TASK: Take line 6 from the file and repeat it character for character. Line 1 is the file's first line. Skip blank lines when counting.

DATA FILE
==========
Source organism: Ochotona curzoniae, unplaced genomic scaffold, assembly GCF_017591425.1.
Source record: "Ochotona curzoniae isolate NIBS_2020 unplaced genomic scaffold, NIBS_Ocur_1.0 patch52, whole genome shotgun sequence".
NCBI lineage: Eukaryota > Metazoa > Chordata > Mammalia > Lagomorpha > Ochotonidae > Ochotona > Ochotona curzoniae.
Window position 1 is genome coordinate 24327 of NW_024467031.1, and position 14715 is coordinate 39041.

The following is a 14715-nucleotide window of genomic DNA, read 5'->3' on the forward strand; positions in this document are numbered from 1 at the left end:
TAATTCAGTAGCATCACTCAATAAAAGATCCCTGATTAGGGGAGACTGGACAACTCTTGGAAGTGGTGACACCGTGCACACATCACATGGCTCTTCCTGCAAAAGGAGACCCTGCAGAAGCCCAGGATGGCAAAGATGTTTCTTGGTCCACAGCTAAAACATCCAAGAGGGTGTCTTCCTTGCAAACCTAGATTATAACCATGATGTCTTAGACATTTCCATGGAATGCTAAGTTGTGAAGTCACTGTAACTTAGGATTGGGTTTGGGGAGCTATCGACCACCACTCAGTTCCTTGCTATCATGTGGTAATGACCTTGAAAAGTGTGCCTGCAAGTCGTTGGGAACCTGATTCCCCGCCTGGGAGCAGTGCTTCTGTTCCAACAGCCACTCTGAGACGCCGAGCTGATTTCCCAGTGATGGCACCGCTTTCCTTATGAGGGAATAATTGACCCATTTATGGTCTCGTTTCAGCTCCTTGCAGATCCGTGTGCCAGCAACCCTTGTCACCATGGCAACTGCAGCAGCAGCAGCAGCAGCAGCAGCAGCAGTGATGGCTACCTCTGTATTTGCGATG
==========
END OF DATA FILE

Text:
TAATTCAGTAGCATCACTCAATAAAAGATCCCTGATTAGGGGAGACTGGACAACTCTTGGAAGTGGTGACACCGTGCACACATCACATGGCTCTTCCTGCAAAAGGAGACCCTGCAGAAGCCCAGGATGGCAAAGATGTTTCTTGGTCCACAGCTAAAACATCCAAGAGGGTGTCTTCCTTGCAAACCTAGATTATAACCATGATGTCTTAGACATTTCCATGGAATGCTAAGTTGTGAAGTCACTGTAACTTAGGATTGGGTTTGGGGAGCTATCGACCACCACTCAGTTCCTTGCTATCATGTGGTAATGACCTTGAAAAGTGTGCCTGCAAGTCGTTGGGAACCTGATTCCCCGCCTGGGAGCAGTGCTTCTGTTCCAACAGCCACTCTGAGACGCCGAGCTGATTTCCCAGTGATGGCACCGCTTTCCTTATGAGGGAATAATTGACCCATTTATGGTCTCGTTTCAGCTCCTTGCAGATCCGTGTGCCAGCAACCCTTGTCACCATGGCAACTGCAGCAGCAGCAGCAGCAGCAGCAGCAGCAGTGATGGCTACCTCTGTATTTGCGATG